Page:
Previous studies have demonstrated an increased risk for heart disease with inadequate vitamin D levels. (See Jan 2009 post of this blog site – Latest Buzz on Vitamin D) A new study published in the Journal of Clinical Endocrinology & Metabolism now suggests that increased body fat is also related to low vitamin D levels. This study evaluated ninety women 16 to 22 years old. Women with low vitamin D levels had more body fat (both deep abdominal fat and subcutaneous or superficial fat) than women with normal vitamin D levels. The researchers were not able to determine if low vitamin D levels lead to increased body fat or if increased body fat lead to low vitamin D levels. Further studies are needed to evaluate this association further.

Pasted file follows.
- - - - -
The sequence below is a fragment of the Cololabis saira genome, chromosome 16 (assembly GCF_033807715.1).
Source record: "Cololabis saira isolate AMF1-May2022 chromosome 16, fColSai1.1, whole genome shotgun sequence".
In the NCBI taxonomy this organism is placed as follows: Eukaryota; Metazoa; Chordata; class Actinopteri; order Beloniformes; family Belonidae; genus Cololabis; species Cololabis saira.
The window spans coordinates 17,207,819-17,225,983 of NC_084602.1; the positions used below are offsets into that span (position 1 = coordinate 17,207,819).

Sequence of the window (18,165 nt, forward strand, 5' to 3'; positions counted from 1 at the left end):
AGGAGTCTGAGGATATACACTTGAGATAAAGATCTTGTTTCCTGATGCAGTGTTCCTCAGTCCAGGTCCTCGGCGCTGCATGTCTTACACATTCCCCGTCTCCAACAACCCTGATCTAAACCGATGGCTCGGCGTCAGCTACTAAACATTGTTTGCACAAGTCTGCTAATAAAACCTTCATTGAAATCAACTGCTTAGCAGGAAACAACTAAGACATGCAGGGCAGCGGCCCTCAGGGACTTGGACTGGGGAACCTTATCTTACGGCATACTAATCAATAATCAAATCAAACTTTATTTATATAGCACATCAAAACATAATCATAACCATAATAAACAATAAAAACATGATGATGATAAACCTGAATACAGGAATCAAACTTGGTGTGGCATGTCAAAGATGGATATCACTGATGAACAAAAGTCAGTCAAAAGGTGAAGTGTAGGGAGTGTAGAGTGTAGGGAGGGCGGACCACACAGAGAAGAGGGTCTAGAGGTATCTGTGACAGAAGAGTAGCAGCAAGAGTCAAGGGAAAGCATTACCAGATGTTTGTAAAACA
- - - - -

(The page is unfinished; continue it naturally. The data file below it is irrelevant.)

The American Heart Association recommends getting Vitamin D from food sources (milk, salmon, mackerel, sardines, fortified cereals) rather than taking supplements. Most people should consume between 800 and 1,000 IU of Vitamin D3 (cholecalciferol) daily.
Journal of Clinical Endocrinology & Metabolism (November 2008)